When contract negotiations do resume between Sexton, Suh and the Lions after the season, this is the new baseline the player and his agent are going to work with. Since Suh has a clock ticking until he can test his true worth on the free agent market in March, he continues to hold increasing leverage over the Lions, who will have to decide whether or not to let the game-changing tackle go.
Both team president Tom Lewand and general manager Martin Mayhew appeared optimistic they would still sign Suh when they halted contract talks in July. That was before Watt. Potentially before McCoy.
So good morning, Tom Lewand and Martin Mayhew. You’re not negotiating with Suh until at least January. When the new year hits, this is what you’ll be looking at.
So Saturday came and went and when Moore was still here, he was happy.
"Concerned that you never know," Moore said. "Just the business is very much changing. We've been very fortunate. Been in the NFL for three years and been able to be in Detroit. We enjoy it here."
This season could have been a little bit more concerning than the first two, too, because of what has happened to Moore off the field. Earlier in training camp, he became a father for the first time. So now he had to worry not only about a wife, but a son, Kyler, to support.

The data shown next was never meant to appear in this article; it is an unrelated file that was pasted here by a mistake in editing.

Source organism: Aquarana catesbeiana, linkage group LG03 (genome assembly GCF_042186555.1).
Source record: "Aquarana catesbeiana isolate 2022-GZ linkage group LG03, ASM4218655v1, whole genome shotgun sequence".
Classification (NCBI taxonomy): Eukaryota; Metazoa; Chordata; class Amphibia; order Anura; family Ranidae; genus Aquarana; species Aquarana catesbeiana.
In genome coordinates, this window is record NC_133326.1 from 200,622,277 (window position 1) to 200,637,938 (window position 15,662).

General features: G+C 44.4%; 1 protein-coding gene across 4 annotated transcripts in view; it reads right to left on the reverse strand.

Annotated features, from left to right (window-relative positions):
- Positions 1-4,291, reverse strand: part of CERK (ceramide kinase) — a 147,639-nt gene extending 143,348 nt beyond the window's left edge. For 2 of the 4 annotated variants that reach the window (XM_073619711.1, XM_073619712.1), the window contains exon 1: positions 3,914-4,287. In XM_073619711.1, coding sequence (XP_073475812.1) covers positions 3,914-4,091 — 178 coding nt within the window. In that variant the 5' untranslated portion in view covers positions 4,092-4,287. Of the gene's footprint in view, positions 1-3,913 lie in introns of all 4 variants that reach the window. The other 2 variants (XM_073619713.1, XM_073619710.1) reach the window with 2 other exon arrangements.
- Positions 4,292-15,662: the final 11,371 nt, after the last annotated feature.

Moore said he and his wife Julie were aware of the possibility he might not be in Detroit this year, but are glad to still be with the Lions.
"He played well," Lions coach Jim Caldwell said. "He did a very, very nice job. Obviously being able to lead a group at the end of those ball games where he was able to get us in position to win."
Now that Moore is on the roster, the bigger question is if he'll be in the No. 3 role permanently or if he'll have a chance to push Dan Orlovsky for the No. 2 spot. The Lions kept him because of his performance during training camp, where he appeared to outplay the former Lions' starter.